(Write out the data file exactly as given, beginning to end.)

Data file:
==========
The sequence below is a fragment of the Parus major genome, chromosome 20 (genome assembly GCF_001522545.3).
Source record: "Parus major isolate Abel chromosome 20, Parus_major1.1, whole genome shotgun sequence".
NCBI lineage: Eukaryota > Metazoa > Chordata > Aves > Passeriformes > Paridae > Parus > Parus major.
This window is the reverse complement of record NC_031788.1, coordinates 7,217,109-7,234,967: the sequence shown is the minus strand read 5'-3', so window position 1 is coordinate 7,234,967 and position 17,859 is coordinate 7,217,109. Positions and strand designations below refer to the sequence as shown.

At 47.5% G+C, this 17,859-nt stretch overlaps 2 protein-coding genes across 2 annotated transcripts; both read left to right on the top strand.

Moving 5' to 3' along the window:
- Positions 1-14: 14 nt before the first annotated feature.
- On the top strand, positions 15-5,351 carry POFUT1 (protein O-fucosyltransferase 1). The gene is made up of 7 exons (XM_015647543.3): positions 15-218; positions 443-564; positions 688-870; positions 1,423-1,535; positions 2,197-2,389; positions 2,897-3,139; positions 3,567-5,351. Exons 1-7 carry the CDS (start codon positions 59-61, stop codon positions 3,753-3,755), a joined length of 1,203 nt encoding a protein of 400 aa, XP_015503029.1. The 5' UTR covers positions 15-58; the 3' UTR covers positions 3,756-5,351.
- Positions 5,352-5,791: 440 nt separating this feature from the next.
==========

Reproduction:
The sequence below is a fragment of the Parus major genome, chromosome 20 (genome assembly GCF_001522545.3).
Source record: "Parus major isolate Abel chromosome 20, Parus_major1.1, whole genome shotgun sequence".
NCBI lineage: Eukaryota > Metazoa > Chordata > Aves > Passeriformes > Paridae > Parus > Parus major.
This window is the reverse complement of record NC_031788.1, coordinates 7,217,109-7,234,967: the sequence shown is the minus strand read 5'-3', so window position 1 is coordinate 7,234,967 and position 17,859 is coordinate 7,217,109. Positions and strand designations below refer to the sequence as shown.

At 47.5% G+C, this 17,859-nt stretch overlaps 2 protein-coding genes across 2 annotated transcripts; both read left to right on the top strand.

Moving 5' to 3' along the window:
- Positions 1-14: 14 nt before the first annotated feature.
- On the top strand, positions 15-5,351 carry POFUT1 (protein O-fucosyltransferase 1). The gene is made up of 7 exons (XM_015647543.3): positions 15-218; positions 443-564; positions 688-870; positions 1,423-1,535; positions 2,197-2,389; positions 2,897-3,139; positions 3,567-5,351. Exons 1-7 carry the CDS (start codon positions 59-61, stop codon positions 3,753-3,755), a joined length of 1,203 nt encoding a protein of 400 aa, XP_015503029.1. The 5' UTR covers positions 15-58; the 3' UTR covers positions 3,756-5,351.
- Positions 5,352-5,791: 440 nt separating this feature from the next.